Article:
Christmas Island riots
Federal police have quelled riots at Australia’s Christmas Island Immigration Detention FacilityScott Fisher/Getty Images

Australian security forces have regained control of an immigration detention centre that was taken over by inmates on 9 November. The riot was sparked by the death of a fellow detainee. Authorities said several people were injured as "some force" was used to restore order at the facility on Christmas Island.

Federal police fired teargas to disperse a core group of protesters that barricaded themselves inside an area of the compound and threatened to resist using weapons and improvised arms. Australian Immigration Minister Peter Dutton said five inmates suffered minor lacerations and other non-life-threatening wounds as a result of the confrontation.

Earlier a New Zealander held on the island told a local radio station that hard-line rioters were willing to "go to war" with police. "They've got petrol bombs, they've got machetes, they've got chainsaws, iron bars, they've got all sorts," Tuk Whakatutu told Radio New Zealand.

The swoop came after more than 24 hours of unrest caused extensive damage at the remote compound in the Indian Ocean, with violent protesters lighting fires, smashing windows and knocking down walls.

Australia's immigration department said the facility was now under the "full and effective" control of authorities and all inmates have been accounted for. "The majority of detainees co-operated with service providers in restoring good order and control to the centre," the department said in a statement.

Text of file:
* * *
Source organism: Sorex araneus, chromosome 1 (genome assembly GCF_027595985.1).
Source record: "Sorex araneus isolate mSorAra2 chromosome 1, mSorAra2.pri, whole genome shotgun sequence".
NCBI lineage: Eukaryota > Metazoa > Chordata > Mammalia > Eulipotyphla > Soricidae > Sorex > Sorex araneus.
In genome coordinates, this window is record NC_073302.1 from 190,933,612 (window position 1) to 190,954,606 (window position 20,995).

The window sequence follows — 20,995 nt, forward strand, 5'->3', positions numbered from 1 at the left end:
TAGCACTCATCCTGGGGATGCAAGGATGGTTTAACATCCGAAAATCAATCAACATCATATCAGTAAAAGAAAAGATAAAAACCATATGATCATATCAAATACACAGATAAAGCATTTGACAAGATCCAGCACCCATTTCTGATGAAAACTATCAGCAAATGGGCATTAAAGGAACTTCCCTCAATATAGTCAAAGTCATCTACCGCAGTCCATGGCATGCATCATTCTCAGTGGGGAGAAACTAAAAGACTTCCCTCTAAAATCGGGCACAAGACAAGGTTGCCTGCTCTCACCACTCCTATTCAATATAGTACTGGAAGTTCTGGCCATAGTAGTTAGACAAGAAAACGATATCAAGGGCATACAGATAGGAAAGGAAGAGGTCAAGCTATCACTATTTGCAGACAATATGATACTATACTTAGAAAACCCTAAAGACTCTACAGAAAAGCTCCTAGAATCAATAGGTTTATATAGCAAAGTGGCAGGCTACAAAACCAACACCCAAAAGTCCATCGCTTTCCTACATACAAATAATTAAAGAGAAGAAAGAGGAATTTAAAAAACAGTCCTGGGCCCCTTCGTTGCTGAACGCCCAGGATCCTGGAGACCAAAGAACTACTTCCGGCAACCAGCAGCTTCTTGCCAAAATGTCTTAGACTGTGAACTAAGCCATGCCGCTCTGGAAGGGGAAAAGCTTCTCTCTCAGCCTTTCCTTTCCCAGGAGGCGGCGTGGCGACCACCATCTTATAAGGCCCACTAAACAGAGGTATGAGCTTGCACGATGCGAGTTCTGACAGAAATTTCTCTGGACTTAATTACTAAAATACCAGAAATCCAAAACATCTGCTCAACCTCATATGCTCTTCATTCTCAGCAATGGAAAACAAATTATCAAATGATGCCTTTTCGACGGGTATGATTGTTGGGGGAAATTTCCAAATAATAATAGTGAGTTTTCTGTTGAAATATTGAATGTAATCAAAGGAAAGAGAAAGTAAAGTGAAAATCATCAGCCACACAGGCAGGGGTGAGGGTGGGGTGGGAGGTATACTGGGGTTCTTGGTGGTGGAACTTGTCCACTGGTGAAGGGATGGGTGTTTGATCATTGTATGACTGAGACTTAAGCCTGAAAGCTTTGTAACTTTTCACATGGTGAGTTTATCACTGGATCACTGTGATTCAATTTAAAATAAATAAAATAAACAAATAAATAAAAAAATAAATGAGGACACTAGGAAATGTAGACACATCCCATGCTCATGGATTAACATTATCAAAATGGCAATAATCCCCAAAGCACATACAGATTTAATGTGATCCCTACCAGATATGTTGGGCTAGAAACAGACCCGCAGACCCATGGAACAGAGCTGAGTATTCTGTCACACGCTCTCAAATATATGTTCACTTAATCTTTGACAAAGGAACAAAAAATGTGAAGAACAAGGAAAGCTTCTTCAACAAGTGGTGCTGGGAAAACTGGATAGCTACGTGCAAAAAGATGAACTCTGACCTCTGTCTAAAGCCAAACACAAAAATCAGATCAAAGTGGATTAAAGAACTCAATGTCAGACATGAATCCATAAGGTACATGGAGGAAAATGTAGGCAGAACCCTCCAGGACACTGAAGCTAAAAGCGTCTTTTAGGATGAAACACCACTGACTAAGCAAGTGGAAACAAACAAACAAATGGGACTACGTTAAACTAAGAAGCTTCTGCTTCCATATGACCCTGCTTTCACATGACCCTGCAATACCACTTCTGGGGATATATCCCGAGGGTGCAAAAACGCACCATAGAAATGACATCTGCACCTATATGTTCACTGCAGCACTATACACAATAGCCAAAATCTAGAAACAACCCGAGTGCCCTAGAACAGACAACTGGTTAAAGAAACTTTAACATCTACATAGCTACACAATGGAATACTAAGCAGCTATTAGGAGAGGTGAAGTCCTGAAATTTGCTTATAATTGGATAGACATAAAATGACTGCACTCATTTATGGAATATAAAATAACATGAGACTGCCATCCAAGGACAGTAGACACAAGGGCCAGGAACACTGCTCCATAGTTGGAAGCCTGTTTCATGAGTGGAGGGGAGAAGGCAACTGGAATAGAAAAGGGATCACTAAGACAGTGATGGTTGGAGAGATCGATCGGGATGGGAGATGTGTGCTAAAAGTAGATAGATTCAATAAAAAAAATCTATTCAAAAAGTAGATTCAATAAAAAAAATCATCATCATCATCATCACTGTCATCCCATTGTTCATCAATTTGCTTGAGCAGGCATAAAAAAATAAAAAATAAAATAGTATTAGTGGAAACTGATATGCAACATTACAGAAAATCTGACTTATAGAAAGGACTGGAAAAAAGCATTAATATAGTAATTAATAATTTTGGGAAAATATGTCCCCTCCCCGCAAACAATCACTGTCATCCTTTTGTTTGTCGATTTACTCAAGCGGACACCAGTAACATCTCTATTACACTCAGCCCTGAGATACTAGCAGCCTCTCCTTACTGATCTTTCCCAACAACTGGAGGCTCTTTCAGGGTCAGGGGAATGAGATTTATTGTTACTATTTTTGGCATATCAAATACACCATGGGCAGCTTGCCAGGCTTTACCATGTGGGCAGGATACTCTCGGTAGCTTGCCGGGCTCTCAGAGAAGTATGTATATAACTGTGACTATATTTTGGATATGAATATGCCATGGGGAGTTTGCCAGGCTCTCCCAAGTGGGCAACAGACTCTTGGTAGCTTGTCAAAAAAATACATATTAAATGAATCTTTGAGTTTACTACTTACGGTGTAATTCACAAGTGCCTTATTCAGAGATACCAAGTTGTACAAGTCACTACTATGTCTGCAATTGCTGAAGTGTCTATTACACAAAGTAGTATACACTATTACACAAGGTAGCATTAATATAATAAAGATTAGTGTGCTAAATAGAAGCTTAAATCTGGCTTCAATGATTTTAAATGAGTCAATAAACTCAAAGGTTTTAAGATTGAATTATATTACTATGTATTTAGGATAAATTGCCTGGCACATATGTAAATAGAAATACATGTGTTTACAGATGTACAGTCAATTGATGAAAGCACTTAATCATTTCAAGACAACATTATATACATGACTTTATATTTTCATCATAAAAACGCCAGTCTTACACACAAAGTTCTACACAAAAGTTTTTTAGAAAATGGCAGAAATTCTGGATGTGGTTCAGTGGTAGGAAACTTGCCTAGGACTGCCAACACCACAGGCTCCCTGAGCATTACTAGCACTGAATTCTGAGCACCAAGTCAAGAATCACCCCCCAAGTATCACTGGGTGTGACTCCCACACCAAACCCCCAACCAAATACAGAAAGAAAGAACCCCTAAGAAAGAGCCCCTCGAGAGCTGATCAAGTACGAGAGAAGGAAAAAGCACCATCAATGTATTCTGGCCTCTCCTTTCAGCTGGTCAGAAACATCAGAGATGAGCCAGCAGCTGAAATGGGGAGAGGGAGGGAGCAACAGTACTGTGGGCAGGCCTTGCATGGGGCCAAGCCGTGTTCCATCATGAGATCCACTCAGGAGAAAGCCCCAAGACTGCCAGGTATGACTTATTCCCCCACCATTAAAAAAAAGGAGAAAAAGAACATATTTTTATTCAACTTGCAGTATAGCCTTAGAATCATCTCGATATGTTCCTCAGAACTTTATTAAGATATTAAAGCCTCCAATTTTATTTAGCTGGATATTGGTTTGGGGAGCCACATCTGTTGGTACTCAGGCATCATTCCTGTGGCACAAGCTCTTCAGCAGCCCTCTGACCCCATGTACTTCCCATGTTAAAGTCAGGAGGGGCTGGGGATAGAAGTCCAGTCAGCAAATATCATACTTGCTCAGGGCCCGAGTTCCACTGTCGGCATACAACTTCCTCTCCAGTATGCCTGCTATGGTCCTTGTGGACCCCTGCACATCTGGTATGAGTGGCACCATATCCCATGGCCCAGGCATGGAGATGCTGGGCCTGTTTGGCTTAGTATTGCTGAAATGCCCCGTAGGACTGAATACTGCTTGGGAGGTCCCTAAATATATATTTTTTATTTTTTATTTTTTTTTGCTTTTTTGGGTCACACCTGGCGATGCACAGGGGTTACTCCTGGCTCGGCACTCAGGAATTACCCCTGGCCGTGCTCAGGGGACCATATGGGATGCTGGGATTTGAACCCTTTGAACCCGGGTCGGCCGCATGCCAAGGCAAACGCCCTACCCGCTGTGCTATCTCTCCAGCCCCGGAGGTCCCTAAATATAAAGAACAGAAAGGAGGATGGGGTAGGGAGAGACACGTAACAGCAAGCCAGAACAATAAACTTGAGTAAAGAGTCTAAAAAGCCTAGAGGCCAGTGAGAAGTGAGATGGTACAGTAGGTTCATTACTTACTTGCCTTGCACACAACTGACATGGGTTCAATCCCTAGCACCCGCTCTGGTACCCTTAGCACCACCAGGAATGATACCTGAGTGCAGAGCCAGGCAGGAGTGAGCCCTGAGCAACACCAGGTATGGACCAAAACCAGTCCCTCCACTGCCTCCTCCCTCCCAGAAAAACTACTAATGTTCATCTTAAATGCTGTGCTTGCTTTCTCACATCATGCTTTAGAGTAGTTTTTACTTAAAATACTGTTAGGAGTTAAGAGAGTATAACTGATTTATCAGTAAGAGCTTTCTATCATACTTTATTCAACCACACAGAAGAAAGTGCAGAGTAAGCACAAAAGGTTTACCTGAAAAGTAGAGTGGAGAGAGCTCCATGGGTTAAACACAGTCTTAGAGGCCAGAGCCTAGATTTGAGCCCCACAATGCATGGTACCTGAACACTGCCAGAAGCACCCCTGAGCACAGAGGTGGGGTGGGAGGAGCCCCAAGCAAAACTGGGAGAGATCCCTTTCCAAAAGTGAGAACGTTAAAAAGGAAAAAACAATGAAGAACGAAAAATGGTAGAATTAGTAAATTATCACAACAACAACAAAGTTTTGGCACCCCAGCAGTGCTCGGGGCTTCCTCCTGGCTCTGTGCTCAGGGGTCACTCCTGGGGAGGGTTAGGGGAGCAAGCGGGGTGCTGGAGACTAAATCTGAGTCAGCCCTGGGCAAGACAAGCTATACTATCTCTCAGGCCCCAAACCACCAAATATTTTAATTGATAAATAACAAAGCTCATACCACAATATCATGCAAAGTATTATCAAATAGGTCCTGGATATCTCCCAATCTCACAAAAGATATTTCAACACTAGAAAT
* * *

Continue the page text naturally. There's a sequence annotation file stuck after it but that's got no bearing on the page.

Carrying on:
Dutton said: "The centre remains calm, with detainees secured in undamaged areas of the centre. Food, fluid and medical support continues to be provided. A full survey of damage to the centre is yet to be completed, but some common areas appear to be severely damaged." Dutton estimated repairs could cost up to A$1m ($700,000, £460,000).

Violence broke out after an inmate who attempted to flee was found dead in circumstances that fellow detainees claimed were suspicious. The body of an Iranian Kurd named by refugee action groups as Fazel Chegeni was found at the bottom of a cliff on 8 November, a day after he escaped the detention centre. Australia's immigration department said the cause of the death were being investigated.

The Refugee Action Coalition (RAC) group said there was a widespread belief among inmates that guards were involved in the incident. The group added Chegeni had attempted suicide three times in the past and was suffering the effects of "long-term, arbitrary detention."

"He had told other detainees that he could no longer stand being in detention and just wanted 'to go outside'," RAC said.

Located closer to Indonesia than to Australian shores, the Christmas Island Immigration Detention Facility houses mainly individuals facing deportation from Australia after losing their visa, as well as asylum seekers.

Under tight immigration laws approved by Canberra in 2014, migrants handed a criminal sentence of at least one year in jail have their visa automatically cancelled. The regulation has resulted in a large number of people who were long-term residents of Australia, including some New Zealanders, being locked up in detention centres awaiting deportation or appeal.